For example, you might get a false-positive from a chemical pregnancy — a type of early miscarriage — or a false-negative because your hCG levels are not high enough to detect yet. The best way to ensure the results of your pregnancy test are accurate is to wait the full two weeks. It sucks, but it’s true.
2. Don’t Share News About Your Cycle With Many People
Ultimately, the decision to share information about your fertility journey is a personal one. It’s up to you how many people you want to tell — but it may be a good idea to refrain from announcing your pregnancy too soon.
Even if a pregnancy test comes out positive or you’re experiencing symptoms of early pregnancy, it’s too soon to know for sure whether you are pregnant until the TWW is up. Avoid the awkwardness and disappointment of retracting a pregnancy announcement by refraining from sharing the big news until it’s certain. That doesn’t mean you shouldn’t open up to friends and family about what you’re going through, but be selective about who you choose to talk to about your experience.
✔️ Medically Reviewed by Dr Roohi Jeelani, MD, FACOG and Lauren Grimm, MA
Dr Roohi Jeelani is Director of Research and Education at Vios Fertility Institute in Chicago, Illinois. Dr Jeelani earned her medical degree from Ross University School of Medicine in Portsmouth, Dominica. She then completed a residency in Obstetrics and Gynecology and a fellowship in Reproductive Endocrinology and Infertility at Wayne State University, Detroit Medical Center, where she was awarded a Women’s Reproductive Health NIH K12 Research Grant. She is board certified in Obstetrics and Gynecology. Dr Jeelani has authored numerous articles and abstracts in peer-reviewed journals, and presented her research at national and international scientific meetings. A Fellow of the American College of Obstetrics and Gynecology, Dr Jeelani is a member of the American Medical Association, the American Society of Reproductive Medicine, and the American Association of Gynecologic Laparoscopists.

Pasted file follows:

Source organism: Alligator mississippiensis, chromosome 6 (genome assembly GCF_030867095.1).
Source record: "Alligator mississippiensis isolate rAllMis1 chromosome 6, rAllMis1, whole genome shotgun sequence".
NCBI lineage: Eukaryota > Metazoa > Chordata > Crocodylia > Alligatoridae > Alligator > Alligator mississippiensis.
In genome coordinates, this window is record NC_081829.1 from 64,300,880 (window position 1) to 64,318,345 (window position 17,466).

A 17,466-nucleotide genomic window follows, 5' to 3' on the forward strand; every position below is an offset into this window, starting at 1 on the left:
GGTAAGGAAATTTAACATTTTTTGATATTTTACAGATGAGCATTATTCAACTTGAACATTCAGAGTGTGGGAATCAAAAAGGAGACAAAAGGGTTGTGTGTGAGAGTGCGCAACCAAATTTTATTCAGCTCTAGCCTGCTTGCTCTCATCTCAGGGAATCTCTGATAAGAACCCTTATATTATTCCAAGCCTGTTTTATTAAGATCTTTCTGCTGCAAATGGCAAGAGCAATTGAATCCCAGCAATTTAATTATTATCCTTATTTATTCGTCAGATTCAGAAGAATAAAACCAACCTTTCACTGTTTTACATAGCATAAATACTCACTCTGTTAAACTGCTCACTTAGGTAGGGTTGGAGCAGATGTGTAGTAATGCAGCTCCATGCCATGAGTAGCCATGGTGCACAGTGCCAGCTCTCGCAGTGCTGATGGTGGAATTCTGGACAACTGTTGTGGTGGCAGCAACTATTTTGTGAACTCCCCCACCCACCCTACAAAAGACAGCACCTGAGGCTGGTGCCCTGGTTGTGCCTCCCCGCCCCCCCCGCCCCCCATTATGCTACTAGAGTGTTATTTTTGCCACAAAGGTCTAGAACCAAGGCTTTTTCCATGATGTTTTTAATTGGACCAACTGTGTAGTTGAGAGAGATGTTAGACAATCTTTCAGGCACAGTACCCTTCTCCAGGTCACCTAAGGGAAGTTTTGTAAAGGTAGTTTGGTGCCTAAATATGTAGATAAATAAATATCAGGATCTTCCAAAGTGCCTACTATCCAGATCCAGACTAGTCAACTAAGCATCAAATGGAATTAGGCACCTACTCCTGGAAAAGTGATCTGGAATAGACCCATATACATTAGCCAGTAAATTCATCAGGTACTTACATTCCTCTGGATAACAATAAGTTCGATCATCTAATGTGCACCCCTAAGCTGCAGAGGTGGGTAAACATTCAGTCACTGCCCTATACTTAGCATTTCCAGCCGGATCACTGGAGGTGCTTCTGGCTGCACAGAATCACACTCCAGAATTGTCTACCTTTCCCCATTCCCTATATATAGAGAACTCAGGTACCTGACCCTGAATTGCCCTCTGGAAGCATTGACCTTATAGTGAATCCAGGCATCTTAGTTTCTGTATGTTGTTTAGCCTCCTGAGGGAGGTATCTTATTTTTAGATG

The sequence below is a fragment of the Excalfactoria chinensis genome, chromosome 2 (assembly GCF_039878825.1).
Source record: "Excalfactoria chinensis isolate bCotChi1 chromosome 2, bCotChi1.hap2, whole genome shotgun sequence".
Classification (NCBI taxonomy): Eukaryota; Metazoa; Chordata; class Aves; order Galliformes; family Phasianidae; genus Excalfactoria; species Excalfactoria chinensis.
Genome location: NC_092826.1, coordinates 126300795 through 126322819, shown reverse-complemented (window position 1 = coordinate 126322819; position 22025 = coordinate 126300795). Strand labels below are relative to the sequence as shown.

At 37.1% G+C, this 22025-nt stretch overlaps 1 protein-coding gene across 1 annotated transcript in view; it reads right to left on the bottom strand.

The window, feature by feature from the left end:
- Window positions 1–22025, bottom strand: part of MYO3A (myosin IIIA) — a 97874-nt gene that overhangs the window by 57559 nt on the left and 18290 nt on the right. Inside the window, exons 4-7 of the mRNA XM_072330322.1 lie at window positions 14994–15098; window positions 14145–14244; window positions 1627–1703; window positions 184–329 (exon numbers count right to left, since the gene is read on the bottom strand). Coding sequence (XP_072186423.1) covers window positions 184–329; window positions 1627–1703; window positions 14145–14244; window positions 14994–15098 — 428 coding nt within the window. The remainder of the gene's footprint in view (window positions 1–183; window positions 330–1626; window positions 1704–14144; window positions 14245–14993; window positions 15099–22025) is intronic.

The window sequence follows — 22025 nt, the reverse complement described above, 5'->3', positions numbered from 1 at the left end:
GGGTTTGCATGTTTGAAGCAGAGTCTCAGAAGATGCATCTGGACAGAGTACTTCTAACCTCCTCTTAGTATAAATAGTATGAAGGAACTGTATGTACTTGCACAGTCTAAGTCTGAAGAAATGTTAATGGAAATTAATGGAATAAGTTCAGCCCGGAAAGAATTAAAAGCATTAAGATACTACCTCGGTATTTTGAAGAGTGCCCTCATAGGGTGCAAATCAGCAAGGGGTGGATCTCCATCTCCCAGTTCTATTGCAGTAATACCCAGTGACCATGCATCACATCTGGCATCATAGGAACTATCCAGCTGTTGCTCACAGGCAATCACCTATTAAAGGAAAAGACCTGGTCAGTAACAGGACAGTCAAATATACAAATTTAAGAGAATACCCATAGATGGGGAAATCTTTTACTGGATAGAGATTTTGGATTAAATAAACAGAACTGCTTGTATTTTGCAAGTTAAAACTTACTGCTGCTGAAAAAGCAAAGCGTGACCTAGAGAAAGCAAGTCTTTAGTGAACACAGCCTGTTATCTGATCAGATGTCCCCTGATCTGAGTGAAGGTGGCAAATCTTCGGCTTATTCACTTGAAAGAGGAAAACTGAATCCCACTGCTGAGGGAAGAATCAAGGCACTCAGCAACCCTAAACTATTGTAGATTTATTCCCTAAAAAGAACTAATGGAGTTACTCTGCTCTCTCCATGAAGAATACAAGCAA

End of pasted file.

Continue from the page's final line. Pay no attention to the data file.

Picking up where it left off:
Lauren Grimm is Research Coordinator at Vios Fertility Institute in Chicago, Illinois. Lauren earned her bachelor’s degree from Loyola University Chicago, where she also completed her masters in Medical Sciences. Lauren has worked alongside Dr. Jeelani for the last 3 years, authoring a number of abstracts and articles in peer-reviewed journals, and presented her research at national and international scientific conferences. Lauren will be continuing her education this fall at Rush University Medical College in Chicago, IL as an MD candidate.